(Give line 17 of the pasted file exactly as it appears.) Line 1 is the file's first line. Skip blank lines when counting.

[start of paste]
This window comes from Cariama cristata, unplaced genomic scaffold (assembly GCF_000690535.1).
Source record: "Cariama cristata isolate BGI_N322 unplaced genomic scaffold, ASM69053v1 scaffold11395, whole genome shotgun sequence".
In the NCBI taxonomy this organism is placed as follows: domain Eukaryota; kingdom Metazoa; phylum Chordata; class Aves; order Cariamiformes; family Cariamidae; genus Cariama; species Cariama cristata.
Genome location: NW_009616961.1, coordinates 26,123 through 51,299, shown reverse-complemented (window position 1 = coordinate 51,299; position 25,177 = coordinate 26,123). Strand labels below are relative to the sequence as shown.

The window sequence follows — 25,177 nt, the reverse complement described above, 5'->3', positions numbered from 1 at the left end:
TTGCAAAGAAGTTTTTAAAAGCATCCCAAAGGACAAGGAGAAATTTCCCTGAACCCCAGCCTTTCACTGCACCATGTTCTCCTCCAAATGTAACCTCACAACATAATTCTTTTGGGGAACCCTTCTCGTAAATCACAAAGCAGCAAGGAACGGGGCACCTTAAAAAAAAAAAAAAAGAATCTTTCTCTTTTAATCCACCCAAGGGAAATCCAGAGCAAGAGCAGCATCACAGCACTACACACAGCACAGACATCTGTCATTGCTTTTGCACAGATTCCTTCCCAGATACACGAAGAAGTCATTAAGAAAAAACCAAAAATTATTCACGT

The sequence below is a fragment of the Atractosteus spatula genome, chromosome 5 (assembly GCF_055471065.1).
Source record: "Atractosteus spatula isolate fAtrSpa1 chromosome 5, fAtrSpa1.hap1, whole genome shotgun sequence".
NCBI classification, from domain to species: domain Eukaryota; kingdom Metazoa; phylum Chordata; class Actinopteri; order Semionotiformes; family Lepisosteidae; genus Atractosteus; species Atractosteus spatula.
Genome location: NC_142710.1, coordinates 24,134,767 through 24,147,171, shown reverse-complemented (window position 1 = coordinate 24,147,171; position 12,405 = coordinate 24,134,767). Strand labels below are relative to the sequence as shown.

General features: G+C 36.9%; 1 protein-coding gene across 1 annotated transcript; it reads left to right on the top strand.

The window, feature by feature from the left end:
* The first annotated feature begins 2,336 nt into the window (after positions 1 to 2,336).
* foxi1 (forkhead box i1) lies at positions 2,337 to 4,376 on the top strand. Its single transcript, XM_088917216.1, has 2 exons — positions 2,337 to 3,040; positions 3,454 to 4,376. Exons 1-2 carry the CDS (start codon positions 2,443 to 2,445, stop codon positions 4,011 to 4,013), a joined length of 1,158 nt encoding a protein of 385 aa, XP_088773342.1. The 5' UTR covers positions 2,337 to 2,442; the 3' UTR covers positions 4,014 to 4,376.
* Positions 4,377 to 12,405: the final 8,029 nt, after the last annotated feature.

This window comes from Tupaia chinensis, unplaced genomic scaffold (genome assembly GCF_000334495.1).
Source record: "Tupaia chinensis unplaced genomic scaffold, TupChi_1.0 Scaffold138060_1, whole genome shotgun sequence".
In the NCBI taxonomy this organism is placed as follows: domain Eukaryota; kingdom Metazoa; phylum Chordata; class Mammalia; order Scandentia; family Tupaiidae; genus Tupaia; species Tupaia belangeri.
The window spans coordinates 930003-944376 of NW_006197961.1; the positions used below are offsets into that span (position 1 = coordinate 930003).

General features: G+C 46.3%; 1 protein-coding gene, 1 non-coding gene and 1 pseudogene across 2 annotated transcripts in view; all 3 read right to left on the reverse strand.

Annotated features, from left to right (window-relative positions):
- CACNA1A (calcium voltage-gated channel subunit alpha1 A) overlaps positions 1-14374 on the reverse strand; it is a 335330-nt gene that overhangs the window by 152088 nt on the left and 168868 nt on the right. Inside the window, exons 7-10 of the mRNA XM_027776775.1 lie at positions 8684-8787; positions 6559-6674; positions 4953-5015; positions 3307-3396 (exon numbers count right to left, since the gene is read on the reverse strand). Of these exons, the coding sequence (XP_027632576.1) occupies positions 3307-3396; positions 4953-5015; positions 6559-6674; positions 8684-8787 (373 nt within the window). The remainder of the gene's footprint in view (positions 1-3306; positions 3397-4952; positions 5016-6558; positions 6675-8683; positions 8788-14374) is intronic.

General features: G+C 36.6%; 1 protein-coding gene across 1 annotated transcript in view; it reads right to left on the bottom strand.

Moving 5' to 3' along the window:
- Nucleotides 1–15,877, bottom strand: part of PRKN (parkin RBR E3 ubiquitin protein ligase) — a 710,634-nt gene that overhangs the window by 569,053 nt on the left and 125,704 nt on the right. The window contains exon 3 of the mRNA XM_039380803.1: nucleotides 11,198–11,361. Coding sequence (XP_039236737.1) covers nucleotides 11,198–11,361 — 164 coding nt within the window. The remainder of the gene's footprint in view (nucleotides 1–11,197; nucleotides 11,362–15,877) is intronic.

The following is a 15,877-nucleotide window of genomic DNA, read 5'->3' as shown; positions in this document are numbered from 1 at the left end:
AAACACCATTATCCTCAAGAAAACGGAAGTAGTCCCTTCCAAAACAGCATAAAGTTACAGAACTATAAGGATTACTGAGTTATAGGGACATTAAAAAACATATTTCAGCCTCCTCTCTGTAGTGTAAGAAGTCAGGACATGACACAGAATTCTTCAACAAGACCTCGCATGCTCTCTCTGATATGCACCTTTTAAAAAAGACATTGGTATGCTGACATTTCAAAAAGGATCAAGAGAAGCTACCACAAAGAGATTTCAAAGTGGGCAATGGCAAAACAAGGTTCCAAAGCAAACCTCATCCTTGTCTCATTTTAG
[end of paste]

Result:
Source record: "Tupaia chinensis unplaced genomic scaffold, TupChi_1.0 Scaffold138060_1, whole genome shotgun sequence".